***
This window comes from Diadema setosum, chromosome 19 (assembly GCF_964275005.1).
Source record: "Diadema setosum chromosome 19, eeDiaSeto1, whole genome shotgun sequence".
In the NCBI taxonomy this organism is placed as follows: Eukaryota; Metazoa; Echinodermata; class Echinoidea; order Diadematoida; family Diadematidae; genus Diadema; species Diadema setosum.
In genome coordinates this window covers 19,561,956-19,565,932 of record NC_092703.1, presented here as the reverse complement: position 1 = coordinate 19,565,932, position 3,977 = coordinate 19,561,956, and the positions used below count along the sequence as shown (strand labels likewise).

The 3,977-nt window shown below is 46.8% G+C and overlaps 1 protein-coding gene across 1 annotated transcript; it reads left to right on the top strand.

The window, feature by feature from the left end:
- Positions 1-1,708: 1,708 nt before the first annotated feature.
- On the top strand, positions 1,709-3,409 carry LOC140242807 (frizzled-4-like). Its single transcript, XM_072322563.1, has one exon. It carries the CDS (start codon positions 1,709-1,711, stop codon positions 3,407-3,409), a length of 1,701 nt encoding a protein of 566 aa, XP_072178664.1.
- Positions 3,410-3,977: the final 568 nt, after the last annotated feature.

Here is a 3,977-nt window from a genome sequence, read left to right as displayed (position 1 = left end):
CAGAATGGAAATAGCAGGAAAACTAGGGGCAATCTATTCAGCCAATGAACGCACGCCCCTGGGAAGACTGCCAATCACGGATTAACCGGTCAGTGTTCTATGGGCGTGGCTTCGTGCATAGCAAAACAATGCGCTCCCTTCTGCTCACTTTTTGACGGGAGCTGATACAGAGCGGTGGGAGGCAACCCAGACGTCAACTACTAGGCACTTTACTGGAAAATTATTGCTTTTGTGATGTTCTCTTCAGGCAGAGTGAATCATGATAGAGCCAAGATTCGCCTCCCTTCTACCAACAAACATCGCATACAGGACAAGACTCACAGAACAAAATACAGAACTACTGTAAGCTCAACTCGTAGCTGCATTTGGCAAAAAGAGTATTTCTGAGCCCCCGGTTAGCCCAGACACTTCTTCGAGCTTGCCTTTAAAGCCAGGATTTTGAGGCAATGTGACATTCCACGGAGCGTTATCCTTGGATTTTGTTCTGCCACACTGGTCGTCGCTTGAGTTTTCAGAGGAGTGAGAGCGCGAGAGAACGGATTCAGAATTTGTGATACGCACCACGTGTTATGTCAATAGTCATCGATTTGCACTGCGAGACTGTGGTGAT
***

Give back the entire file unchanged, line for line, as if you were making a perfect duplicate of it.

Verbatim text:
This window comes from Diadema setosum, chromosome 19 (assembly GCF_964275005.1).
Source record: "Diadema setosum chromosome 19, eeDiaSeto1, whole genome shotgun sequence".
In the NCBI taxonomy this organism is placed as follows: Eukaryota; Metazoa; Echinodermata; class Echinoidea; order Diadematoida; family Diadematidae; genus Diadema; species Diadema setosum.
In genome coordinates this window covers 19,561,956-19,565,932 of record NC_092703.1, presented here as the reverse complement: position 1 = coordinate 19,565,932, position 3,977 = coordinate 19,561,956, and the positions used below count along the sequence as shown (strand labels likewise).

The 3,977-nt window shown below is 46.8% G+C and overlaps 1 protein-coding gene across 1 annotated transcript; it reads left to right on the top strand.

The window, feature by feature from the left end:
- Positions 1-1,708: 1,708 nt before the first annotated feature.
- On the top strand, positions 1,709-3,409 carry LOC140242807 (frizzled-4-like). Its single transcript, XM_072322563.1, has one exon. It carries the CDS (start codon positions 1,709-1,711, stop codon positions 3,407-3,409), a length of 1,701 nt encoding a protein of 566 aa, XP_072178664.1.
- Positions 3,410-3,977: the final 568 nt, after the last annotated feature.

Here is a 3,977-nt window from a genome sequence, read left to right as displayed (position 1 = left end):
CAGAATGGAAATAGCAGGAAAACTAGGGGCAATCTATTCAGCCAATGAACGCACGCCCCTGGGAAGACTGCCAATCACGGATTAACCGGTCAGTGTTCTATGGGCGTGGCTTCGTGCATAGCAAAACAATGCGCTCCCTTCTGCTCACTTTTTGACGGGAGCTGATACAGAGCGGTGGGAGGCAACCCAGACGTCAACTACTAGGCACTTTACTGGAAAATTATTGCTTTTGTGATGTTCTCTTCAGGCAGAGTGAATCATGATAGAGCCAAGATTCGCCTCCCTTCTACCAACAAACATCGCATACAGGACAAGACTCACAGAACAAAATACAGAACTACTGTAAGCTCAACTCGTAGCTGCATTTGGCAAAAAGAGTATTTCTGAGCCCCCGGTTAGCCCAGACACTTCTTCGAGCTTGCCTTTAAAGCCAGGATTTTGAGGCAATGTGACATTCCACGGAGCGTTATCCTTGGATTTTGTTCTGCCACACTGGTCGTCGCTTGAGTTTTCAGAGGAGTGAGAGCGCGAGAGAACGGATTCAGAATTTGTGATACGCACCACGTGTTATGTCAATAGTCATCGATTTGCACTGCGAGACTGTGGTGAT